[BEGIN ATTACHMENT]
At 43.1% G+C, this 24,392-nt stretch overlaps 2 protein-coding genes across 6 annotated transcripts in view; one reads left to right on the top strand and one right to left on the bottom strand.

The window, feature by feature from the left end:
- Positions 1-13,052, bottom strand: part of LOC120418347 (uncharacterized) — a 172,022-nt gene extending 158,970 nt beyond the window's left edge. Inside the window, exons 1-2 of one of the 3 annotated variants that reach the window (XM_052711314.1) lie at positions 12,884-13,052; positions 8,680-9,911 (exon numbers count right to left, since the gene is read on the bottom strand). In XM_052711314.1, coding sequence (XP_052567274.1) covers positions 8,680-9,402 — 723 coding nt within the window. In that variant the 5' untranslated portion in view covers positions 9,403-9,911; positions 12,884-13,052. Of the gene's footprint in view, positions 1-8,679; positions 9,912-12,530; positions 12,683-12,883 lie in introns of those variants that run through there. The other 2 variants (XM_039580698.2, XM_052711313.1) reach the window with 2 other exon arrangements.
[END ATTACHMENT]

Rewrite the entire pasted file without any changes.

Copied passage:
At 43.1% G+C, this 24,392-nt stretch overlaps 2 protein-coding genes across 6 annotated transcripts in view; one reads left to right on the top strand and one right to left on the bottom strand.

The window, feature by feature from the left end:
- Positions 1-13,052, bottom strand: part of LOC120418347 (uncharacterized) — a 172,022-nt gene extending 158,970 nt beyond the window's left edge. Inside the window, exons 1-2 of one of the 3 annotated variants that reach the window (XM_052711314.1) lie at positions 12,884-13,052; positions 8,680-9,911 (exon numbers count right to left, since the gene is read on the bottom strand). In XM_052711314.1, coding sequence (XP_052567274.1) covers positions 8,680-9,402 — 723 coding nt within the window. In that variant the 5' untranslated portion in view covers positions 9,403-9,911; positions 12,884-13,052. Of the gene's footprint in view, positions 1-8,679; positions 9,912-12,530; positions 12,683-12,883 lie in introns of those variants that run through there. The other 2 variants (XM_039580698.2, XM_052711313.1) reach the window with 2 other exon arrangements.